Cabell also appears to poke fun at Aleister Crowley’s tantric rites in this description of the ritual goings-on in the aptly named kingdom of ‘Cocaigne’
“Said the hooded man behind Jurgen: “So be it! but as you are, so once was I.”
Anaïtis answered: “There is no law in Cocaigne save, Do that which seems good to you.”
He laughed, and turned to Anaïtis: now that the candles were behind him, she was standing in his shadow. “Well, well! but you are a little old-fashioned, with all these equivocal mummeries. And I did not know that civilized persons any longer retained sufficient credulity to wring a thrill from god-baiting. Still, women must be humored, bless them! and at last, I take it, we have quite fairly fulfilled the ceremonial requisite to the pursuit of curious pleasures.”
An amusing aspect of Cabell’s pantheon is that the power that appears to control the lesser gods is the ‘Master Philologist’ presumably because he names and categorises the pantheon.
“You will discover very soon, sir, that actions speak louder than words.”
“I believe that is so,” said the Master Philologist, still blinking, “just as the Jewish mob spoke louder than He Whom they crucified. But the Word endures.”
“You are a quibbler!”
“You are my guest. So I advise you, in pure friendliness, not to impugn the power of my words.”
(The ‘Master Philologist’ may also be a humorous reference to Sir James George Frazer author of the anthropological work ‘The Golden Bough’ who categorised myths and legends and theorised that human belief progressed through three stages- a belief in magic, religious beliefs and then finally into a modern scientific worldview).
It is notable that Cabell depicts a ‘Master Philologist’ rather than a ‘Master Philosopher’ as a demi-god- is this because a philosopher uses words to explain reality whereas a philologist is essentially concerned with words alone? This theme of words obscuring reality rather than illuminating it is a thread that runs through the novel as a whole- note for example the following passage of dialogue between the protagonist and the Bishop of Merion.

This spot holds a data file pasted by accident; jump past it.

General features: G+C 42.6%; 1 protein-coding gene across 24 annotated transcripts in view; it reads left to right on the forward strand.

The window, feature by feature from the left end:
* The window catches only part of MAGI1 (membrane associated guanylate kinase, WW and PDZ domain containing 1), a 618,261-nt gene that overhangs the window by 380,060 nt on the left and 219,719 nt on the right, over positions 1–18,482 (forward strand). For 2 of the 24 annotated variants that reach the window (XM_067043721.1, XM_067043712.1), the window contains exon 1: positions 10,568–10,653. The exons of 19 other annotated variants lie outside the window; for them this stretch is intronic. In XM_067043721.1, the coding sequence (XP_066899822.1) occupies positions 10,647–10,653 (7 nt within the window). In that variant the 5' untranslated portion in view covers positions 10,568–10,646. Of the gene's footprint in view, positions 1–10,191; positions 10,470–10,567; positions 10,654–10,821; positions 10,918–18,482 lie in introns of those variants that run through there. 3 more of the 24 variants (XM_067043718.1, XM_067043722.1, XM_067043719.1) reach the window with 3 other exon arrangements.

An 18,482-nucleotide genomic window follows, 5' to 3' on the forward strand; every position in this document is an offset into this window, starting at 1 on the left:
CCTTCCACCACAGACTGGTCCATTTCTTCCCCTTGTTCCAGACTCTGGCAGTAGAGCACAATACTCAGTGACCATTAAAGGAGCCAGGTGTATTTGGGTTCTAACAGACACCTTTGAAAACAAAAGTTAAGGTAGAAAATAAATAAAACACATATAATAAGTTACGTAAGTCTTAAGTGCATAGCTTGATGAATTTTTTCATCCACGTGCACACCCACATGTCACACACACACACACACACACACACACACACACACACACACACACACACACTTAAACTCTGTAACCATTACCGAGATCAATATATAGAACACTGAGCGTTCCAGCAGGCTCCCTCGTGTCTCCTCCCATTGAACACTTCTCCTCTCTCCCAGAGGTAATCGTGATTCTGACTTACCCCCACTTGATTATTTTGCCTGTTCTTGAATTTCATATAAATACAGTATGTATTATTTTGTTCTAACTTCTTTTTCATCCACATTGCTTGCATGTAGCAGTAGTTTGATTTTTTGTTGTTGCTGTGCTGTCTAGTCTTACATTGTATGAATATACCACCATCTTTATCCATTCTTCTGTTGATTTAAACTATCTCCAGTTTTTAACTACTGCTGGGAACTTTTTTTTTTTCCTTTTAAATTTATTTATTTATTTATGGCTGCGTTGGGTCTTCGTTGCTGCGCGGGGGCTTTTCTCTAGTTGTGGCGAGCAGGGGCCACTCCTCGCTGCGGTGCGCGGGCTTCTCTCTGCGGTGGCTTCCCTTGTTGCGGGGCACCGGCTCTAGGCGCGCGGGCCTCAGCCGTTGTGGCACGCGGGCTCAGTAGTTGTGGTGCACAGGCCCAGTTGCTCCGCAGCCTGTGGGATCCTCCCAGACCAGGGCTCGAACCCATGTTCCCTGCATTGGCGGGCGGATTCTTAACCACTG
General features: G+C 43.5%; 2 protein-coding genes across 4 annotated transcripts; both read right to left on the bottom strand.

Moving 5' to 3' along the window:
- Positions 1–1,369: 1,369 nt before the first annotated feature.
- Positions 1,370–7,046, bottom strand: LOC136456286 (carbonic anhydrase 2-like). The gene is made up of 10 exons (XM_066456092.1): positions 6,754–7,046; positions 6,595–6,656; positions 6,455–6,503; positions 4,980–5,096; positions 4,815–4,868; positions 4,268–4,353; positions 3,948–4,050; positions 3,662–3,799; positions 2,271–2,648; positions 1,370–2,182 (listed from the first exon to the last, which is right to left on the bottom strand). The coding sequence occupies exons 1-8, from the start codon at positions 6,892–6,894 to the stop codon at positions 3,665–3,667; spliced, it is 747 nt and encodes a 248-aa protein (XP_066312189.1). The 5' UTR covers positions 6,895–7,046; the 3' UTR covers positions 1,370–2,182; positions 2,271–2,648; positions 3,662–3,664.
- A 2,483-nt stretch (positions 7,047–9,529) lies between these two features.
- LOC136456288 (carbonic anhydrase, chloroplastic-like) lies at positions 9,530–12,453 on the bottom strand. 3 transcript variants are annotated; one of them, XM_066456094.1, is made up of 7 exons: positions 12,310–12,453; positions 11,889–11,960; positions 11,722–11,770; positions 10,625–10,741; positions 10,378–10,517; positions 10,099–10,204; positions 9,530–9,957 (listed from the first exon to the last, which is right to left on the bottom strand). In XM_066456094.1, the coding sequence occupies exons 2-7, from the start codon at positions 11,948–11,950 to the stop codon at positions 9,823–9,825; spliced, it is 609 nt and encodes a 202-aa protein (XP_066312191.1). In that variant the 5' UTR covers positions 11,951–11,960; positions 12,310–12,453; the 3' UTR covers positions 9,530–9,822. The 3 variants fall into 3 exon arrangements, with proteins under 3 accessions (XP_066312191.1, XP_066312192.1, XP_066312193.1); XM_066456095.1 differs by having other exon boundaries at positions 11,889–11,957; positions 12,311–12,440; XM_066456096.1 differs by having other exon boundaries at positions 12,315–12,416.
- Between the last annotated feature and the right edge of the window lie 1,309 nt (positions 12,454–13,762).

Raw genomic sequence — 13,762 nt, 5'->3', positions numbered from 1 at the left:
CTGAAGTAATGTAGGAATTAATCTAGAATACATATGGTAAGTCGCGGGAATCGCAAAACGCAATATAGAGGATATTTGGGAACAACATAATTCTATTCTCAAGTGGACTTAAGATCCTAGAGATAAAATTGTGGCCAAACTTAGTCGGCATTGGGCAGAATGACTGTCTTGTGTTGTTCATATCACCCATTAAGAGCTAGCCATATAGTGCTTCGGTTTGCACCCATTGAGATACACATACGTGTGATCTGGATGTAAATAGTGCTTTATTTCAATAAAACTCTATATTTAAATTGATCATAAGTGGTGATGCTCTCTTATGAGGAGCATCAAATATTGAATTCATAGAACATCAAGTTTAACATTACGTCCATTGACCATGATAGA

“Now the Bishop of Merion passed him, coming from celebration of the early mass.”My Lord Bishop,” says Jurgen, simply, “can you tell me the truth about this Christ?”
“Why, indeed, Messire de Logreus,” replied the Bishop, “one cannot but sympathize with Pilate in thinking that the truth about Him is very hard to get at, even nowadays. Was He Melchisedek, or Shem, or Adam? or was He verily the Logos? and in that event, what sort of a something was the Logos? Granted He was a god, were the Arians or the Sabellians in the right? had He existed always, co-substantial with the Father and the Holy Spirit, or was He a creation of the Father, a kind of Israelitic Zagreus? Was He the husband of Acharamoth, that degraded Sophia, as the Valentinians aver? or the son of Pantherus, as say the Jews? or Kalakau, as contends Basilidês? or was it, as the Docetês taught, only a tinted cloud in the shape of a man that went from Jordan to Golgotha? Or were the Merinthians right? These are a few of the questions, Messire de Logreus, which naturally arise. And not all of them are to be settled out of hand.”
Despite his exotic pantheon, as is indicated in the previous passage Cabell’s principal philosophical engagement is with Christian theology and the established church. At the beginning of the tale Jurgen berates a monk for his ingratitude to the Prince of Darkness for his hard labour-